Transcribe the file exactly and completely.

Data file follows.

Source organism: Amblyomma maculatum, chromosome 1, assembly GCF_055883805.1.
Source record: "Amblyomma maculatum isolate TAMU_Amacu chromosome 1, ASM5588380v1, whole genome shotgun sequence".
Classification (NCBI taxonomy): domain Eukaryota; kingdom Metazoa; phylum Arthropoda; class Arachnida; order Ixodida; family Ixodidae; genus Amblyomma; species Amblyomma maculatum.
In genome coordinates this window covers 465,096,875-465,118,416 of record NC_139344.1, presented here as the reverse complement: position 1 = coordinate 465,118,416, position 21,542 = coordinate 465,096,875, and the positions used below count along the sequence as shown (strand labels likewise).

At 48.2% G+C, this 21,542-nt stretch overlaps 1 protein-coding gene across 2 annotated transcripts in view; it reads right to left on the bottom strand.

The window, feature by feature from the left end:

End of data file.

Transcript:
Source organism: Amblyomma maculatum, chromosome 1, assembly GCF_055883805.1.
Source record: "Amblyomma maculatum isolate TAMU_Amacu chromosome 1, ASM5588380v1, whole genome shotgun sequence".
Classification (NCBI taxonomy): domain Eukaryota; kingdom Metazoa; phylum Arthropoda; class Arachnida; order Ixodida; family Ixodidae; genus Amblyomma; species Amblyomma maculatum.
In genome coordinates this window covers 465,096,875-465,118,416 of record NC_139344.1, presented here as the reverse complement: position 1 = coordinate 465,118,416, position 21,542 = coordinate 465,096,875, and the positions used below count along the sequence as shown (strand labels likewise).

At 48.2% G+C, this 21,542-nt stretch overlaps 1 protein-coding gene across 2 annotated transcripts in view; it reads right to left on the bottom strand.

The window, feature by feature from the left end: